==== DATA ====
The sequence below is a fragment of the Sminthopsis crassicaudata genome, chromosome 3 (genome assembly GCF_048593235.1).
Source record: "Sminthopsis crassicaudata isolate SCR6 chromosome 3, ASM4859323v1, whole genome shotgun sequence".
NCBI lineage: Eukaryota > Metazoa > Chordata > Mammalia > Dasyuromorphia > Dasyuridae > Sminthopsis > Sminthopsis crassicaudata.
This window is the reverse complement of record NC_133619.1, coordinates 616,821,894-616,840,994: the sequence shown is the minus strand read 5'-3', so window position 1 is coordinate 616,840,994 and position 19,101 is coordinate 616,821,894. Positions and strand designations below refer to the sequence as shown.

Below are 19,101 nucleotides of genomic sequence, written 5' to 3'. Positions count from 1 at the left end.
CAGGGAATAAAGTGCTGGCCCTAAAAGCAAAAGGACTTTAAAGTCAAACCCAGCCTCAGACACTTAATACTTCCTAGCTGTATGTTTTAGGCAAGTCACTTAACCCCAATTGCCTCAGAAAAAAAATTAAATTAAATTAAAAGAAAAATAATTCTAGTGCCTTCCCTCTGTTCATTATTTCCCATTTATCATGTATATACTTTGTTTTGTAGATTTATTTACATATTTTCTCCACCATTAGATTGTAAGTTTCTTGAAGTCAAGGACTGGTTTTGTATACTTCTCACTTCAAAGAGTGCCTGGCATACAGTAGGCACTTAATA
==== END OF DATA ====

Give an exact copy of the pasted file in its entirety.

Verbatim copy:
The sequence below is a fragment of the Sminthopsis crassicaudata genome, chromosome 3 (genome assembly GCF_048593235.1).
Source record: "Sminthopsis crassicaudata isolate SCR6 chromosome 3, ASM4859323v1, whole genome shotgun sequence".
NCBI lineage: Eukaryota > Metazoa > Chordata > Mammalia > Dasyuromorphia > Dasyuridae > Sminthopsis > Sminthopsis crassicaudata.
This window is the reverse complement of record NC_133619.1, coordinates 616,821,894-616,840,994: the sequence shown is the minus strand read 5'-3', so window position 1 is coordinate 616,840,994 and position 19,101 is coordinate 616,821,894. Positions and strand designations below refer to the sequence as shown.

Below are 19,101 nucleotides of genomic sequence, written 5' to 3'. Positions count from 1 at the left end.
CAGGGAATAAAGTGCTGGCCCTAAAAGCAAAAGGACTTTAAAGTCAAACCCAGCCTCAGACACTTAATACTTCCTAGCTGTATGTTTTAGGCAAGTCACTTAACCCCAATTGCCTCAGAAAAAAAATTAAATTAAATTAAAAGAAAAATAATTCTAGTGCCTTCCCTCTGTTCATTATTTCCCATTTATCATGTATATACTTTGTTTTGTAGATTTATTTACATATTTTCTCCACCATTAGATTGTAAGTTTCTTGAAGTCAAGGACTGGTTTTGTATACTTCTCACTTCAAAGAGTGCCTGGCATACAGTAGGCACTTAATA